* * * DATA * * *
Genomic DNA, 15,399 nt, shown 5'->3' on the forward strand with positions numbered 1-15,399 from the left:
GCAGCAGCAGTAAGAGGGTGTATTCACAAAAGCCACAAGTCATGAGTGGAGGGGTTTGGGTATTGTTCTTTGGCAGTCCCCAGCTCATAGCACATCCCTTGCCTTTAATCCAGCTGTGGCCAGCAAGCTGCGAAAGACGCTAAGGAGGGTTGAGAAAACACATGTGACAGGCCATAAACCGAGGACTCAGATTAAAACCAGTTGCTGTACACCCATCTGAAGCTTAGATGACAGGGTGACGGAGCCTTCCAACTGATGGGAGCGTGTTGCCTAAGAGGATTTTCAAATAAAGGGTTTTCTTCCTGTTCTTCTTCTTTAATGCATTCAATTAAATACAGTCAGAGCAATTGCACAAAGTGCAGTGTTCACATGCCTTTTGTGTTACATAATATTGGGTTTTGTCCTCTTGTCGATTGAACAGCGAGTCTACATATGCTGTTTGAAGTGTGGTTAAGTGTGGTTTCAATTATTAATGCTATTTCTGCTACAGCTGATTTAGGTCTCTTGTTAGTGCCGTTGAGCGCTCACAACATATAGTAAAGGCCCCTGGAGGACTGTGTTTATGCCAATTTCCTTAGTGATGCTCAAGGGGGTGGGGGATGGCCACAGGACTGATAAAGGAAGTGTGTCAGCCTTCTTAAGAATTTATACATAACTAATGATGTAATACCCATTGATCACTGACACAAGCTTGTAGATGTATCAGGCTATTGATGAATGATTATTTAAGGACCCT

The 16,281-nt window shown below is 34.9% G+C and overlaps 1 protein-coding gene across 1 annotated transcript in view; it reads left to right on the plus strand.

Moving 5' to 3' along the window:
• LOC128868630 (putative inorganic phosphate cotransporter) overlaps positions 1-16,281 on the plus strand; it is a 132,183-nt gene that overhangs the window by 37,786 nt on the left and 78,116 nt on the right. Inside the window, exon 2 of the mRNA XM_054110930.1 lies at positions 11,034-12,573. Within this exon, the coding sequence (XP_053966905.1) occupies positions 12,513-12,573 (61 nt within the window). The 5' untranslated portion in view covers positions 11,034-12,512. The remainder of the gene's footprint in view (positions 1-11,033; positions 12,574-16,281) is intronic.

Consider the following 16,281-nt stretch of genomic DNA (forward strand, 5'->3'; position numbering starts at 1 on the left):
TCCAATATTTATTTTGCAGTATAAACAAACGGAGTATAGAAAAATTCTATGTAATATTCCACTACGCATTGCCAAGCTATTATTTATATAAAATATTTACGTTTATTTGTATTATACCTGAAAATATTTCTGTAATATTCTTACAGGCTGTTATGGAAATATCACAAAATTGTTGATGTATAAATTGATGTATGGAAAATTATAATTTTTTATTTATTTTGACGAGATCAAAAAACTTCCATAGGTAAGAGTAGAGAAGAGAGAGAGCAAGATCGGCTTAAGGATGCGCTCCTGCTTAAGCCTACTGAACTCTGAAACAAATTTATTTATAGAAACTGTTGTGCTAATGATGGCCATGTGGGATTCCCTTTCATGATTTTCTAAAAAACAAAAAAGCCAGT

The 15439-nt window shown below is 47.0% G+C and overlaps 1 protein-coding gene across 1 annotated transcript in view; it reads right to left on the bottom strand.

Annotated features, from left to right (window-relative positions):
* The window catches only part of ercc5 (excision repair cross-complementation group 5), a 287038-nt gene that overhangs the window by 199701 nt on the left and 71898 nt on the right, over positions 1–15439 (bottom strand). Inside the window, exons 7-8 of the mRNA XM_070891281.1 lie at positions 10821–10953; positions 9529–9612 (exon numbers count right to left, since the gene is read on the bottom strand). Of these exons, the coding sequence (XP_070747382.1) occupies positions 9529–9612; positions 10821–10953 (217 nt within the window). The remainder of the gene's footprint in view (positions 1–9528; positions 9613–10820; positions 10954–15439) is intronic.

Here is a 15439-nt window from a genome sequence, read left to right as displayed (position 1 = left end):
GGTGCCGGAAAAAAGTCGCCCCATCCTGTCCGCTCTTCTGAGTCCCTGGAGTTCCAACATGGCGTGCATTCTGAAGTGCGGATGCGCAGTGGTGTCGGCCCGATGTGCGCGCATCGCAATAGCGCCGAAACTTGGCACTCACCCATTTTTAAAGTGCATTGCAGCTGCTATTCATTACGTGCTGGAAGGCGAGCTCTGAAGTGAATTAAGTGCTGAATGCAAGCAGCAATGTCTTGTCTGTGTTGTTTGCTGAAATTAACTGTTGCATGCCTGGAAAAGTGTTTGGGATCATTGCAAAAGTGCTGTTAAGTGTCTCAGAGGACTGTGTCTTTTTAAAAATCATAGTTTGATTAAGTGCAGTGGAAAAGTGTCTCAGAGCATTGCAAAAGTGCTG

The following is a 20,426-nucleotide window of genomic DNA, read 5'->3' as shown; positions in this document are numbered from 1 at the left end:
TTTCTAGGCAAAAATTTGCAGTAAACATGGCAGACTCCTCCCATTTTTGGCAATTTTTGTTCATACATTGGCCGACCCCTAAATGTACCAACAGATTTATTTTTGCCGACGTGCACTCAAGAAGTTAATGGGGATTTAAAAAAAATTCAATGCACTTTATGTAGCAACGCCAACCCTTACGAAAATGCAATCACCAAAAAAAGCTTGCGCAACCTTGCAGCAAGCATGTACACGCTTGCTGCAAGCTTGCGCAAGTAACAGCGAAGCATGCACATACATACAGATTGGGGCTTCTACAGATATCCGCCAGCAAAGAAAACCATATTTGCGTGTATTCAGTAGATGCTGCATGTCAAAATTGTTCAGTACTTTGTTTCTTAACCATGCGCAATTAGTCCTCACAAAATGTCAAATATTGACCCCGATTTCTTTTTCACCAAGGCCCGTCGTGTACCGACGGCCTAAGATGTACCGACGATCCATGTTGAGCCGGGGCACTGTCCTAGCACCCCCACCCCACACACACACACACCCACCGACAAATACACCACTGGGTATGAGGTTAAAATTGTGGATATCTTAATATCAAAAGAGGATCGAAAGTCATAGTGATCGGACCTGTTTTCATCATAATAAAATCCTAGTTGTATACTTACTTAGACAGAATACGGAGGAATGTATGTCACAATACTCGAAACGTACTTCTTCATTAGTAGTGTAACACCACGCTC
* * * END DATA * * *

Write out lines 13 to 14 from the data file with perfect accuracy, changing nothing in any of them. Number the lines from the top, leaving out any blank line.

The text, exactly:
The following is a 20,426-nucleotide window of genomic DNA, read 5'->3' as shown; positions in this document are numbered from 1 at the left end:
TTTCTAGGCAAAAATTTGCAGTAAACATGGCAGACTCCTCCCATTTTTGGCAATTTTTGTTCATACATTGGCCGACCCCTAAATGTACCAACAGATTTATTTTTGCCGACGTGCACTCAAGAAGTTAATGGGGATTTAAAAAAAATTCAATGCACTTTATGTAGCAACGCCAACCCTTACGAAAATGCAATCACCAAAAAAAGCTTGCGCAACCTTGCAGCAAGCATGTACACGCTTGCTGCAAGCTTGCGCAAGTAACAGCGAAGCATGCACATACATACAGATTGGGGCTTCTACAGATATCCGCCAGCAAAGAAAACCATATTTGCGTGTATTCAGTAGATGCTGCATGTCAAAATTGTTCAGTACTTTGTTTCTTAACCATGCGCAATTAGTCCTCACAAAATGTCAAATATTGACCCCGATTTCTTTTTCACCAAGGCCCGTCGTGTACCGACGGCCTAAGATGTACCGACGATCCATGTTGAGCCGGGGCACTGTCCTAGCACCCCCACCCCACACACACACACACCCACCGACAAATACACCACTGGGTATGAGGTTAAAATTGTGGATATCTTAATATCAAAAGAGGATCGAAAGTCATAGTGATCGGACCTGTTTTCATCATAATAAAATCCTAGTTGTATACTTACTTAGACAGAATACGGAGGAATGTATGTCACAATACTCGAAACGTACTTCTTCATTAGTAGTGTAACACCACGCTC